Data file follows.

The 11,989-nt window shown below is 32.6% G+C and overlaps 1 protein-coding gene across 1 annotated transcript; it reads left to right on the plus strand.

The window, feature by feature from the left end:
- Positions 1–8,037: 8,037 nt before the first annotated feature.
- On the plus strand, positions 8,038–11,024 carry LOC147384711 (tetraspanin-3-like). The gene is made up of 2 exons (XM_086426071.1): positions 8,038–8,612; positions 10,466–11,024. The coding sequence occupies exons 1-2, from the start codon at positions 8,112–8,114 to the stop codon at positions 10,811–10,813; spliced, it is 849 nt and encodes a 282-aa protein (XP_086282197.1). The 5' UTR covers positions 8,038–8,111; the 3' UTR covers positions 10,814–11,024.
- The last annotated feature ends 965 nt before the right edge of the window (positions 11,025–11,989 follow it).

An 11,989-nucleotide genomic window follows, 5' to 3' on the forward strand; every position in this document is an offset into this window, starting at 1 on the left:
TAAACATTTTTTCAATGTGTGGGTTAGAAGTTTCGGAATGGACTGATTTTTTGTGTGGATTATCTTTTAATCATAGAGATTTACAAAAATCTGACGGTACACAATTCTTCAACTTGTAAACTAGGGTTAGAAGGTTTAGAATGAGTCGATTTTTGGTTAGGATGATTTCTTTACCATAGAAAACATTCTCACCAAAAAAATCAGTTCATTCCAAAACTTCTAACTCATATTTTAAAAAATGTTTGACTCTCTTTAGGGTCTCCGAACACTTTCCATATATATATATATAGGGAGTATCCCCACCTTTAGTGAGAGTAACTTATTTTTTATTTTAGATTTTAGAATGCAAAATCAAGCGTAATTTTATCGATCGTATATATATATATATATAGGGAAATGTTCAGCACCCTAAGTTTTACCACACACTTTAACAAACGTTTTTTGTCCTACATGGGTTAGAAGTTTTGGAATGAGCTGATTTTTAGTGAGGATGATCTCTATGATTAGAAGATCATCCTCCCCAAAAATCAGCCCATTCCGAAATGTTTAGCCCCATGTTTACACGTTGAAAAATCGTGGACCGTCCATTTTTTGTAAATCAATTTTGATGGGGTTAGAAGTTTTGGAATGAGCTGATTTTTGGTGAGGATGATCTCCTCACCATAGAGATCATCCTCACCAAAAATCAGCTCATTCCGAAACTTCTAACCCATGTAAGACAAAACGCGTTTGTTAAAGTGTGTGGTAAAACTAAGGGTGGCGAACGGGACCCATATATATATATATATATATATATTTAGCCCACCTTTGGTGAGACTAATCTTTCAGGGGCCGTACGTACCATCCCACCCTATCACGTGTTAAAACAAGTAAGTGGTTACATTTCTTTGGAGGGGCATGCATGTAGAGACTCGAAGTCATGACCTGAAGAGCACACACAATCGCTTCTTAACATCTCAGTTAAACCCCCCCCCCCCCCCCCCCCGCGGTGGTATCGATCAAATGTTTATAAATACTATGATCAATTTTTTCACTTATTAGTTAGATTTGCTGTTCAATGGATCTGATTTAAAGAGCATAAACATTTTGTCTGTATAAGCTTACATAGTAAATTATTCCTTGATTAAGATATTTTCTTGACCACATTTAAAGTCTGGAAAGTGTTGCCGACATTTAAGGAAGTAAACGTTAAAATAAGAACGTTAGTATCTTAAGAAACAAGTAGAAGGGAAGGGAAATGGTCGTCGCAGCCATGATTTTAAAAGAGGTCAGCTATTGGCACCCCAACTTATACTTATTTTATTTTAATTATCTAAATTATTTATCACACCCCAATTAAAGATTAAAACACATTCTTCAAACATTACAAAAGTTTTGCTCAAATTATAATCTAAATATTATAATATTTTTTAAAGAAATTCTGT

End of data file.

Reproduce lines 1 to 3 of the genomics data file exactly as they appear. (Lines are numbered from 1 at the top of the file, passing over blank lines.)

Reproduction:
The 11,989-nt window shown below is 32.6% G+C and overlaps 1 protein-coding gene across 1 annotated transcript; it reads left to right on the plus strand.

The window, feature by feature from the left end:
- Positions 1–8,037: 8,037 nt before the first annotated feature.